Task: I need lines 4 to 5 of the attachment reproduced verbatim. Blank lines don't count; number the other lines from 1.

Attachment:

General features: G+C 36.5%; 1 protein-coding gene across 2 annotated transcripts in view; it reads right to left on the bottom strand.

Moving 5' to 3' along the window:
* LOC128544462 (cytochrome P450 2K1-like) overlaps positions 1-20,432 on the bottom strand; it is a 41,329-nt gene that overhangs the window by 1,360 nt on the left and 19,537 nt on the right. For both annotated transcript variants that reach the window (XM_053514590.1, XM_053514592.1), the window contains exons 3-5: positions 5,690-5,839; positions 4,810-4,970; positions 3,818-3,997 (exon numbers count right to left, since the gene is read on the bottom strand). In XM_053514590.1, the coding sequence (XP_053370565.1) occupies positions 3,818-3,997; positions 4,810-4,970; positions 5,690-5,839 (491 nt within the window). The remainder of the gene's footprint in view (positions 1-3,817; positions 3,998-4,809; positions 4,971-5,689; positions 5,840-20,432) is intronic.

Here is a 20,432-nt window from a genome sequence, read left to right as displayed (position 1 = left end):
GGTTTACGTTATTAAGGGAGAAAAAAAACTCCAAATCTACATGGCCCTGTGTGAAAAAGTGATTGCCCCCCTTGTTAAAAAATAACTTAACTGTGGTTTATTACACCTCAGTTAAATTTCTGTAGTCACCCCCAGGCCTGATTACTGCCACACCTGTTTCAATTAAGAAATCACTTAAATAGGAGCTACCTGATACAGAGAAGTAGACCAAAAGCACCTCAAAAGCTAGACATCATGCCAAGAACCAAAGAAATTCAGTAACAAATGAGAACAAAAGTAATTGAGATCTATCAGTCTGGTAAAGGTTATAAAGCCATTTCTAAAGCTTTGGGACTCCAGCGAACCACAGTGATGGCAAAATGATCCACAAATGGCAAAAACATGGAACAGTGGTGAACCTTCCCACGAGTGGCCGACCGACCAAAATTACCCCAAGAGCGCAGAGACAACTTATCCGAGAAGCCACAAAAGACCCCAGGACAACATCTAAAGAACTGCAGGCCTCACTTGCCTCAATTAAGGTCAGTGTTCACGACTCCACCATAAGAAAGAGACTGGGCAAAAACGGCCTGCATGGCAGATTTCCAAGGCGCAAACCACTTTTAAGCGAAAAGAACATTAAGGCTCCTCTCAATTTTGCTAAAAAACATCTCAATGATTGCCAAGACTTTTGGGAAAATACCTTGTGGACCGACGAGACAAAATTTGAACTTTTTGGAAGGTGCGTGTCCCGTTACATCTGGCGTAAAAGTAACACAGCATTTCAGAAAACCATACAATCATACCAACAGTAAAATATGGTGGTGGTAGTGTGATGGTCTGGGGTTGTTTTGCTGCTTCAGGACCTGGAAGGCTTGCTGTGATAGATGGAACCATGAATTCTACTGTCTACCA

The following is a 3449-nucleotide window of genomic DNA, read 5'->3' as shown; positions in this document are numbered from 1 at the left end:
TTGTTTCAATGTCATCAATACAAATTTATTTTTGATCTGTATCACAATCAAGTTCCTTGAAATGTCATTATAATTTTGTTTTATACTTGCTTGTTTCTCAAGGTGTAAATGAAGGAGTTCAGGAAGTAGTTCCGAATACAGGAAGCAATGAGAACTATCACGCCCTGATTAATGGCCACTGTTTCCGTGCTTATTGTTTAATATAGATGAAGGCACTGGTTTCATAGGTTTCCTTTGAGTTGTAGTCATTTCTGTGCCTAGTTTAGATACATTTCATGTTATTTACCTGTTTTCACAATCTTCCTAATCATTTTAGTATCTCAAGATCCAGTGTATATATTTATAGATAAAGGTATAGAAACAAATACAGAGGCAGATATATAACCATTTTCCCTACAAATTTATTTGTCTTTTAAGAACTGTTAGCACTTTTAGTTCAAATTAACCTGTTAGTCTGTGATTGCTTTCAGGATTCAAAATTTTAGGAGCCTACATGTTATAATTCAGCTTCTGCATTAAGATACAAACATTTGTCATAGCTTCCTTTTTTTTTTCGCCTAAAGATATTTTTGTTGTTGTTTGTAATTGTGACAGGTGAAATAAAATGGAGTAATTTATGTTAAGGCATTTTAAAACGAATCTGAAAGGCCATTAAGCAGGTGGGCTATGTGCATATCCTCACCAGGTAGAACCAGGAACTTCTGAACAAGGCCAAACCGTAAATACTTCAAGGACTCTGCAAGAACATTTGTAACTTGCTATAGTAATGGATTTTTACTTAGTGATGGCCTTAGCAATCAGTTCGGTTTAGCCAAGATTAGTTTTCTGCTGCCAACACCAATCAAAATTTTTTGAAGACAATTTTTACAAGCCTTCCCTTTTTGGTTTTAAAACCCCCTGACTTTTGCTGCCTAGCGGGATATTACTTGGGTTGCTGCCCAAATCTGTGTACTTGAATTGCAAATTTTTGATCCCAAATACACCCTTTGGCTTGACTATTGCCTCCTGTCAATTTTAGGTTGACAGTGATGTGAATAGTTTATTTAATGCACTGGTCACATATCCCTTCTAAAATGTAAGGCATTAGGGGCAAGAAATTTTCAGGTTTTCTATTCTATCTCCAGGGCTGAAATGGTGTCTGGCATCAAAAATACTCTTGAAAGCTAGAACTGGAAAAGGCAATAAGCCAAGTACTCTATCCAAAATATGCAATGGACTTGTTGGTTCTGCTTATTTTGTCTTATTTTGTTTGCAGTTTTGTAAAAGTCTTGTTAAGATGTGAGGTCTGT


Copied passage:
Here is a 20,432-nt window from a genome sequence, read left to right as displayed (position 1 = left end):
GGTTTACGTTATTAAGGGAGAAAAAAAACTCCAAATCTACATGGCCCTGTGTGAAAAAGTGATTGCCCCCCTTGTTAAAAAATAACTTAACTGTGGTTTATTACACCTCAGTTAAATTTCTGTAGTCACCCCCAGGCCTGATTACTGCCACACCTGTTTCAATTAAGAAATCACTTAAATAGGAGCTACCTGATACAGAGAAGTAGACCAAAAGCACCTCAAAAGCTAGACATCATGCCAAGAACCAAAGAAATTCAGTAACAAATGAGAACAAAAGTAATTGAGATCTATCAGTCTGGTAAAGGTTATAAAGCCATTTCTAAAGCTTTGGGACTCCAGCGAACCACAGTGATGGCAAAATGATCCACAAATGGCAAAAACATGGAACAGTGGTGAACCTTCCCACGAGTGGCCGACCGACCAAAATTACCCCAAGAGCGCAGAGACAACTTATCCGAGAAGCCACAAAAGACCCCAGGACAACATCTAAAGAACTGCAGGCCTCACTTGCCTCAATTAAGGTCAGTGTTCACGACTCCACCATAAGAAAGAGACTGGGCAAAAACGGCCTGCATGGCAGATTTCCAAGGCGCAAACCACTTTTAAGCGAAAAGAACATTAAGGCTCCTCTCAATTTTGCTAAAAAACATCTCAATGATTGCCAAGACTTTTGGGAAAATACCTTGTGGACCGACGAGACAAAATTTGAACTTTTTGGAAGGTGCGTGTCCCGTTACATCTGGCGTAAAAGTAACACAGCATTTCAGAAAACCATACAATCATACCAACAGTAAAATATGGTGGTGGTAGTGTGATGGTCTGGGGTTGTTTTGCTGCTTCAGGACCTGGAAGGCTTGCTGTGATAGATGGAACCATGAATTCTACTGTCTACCA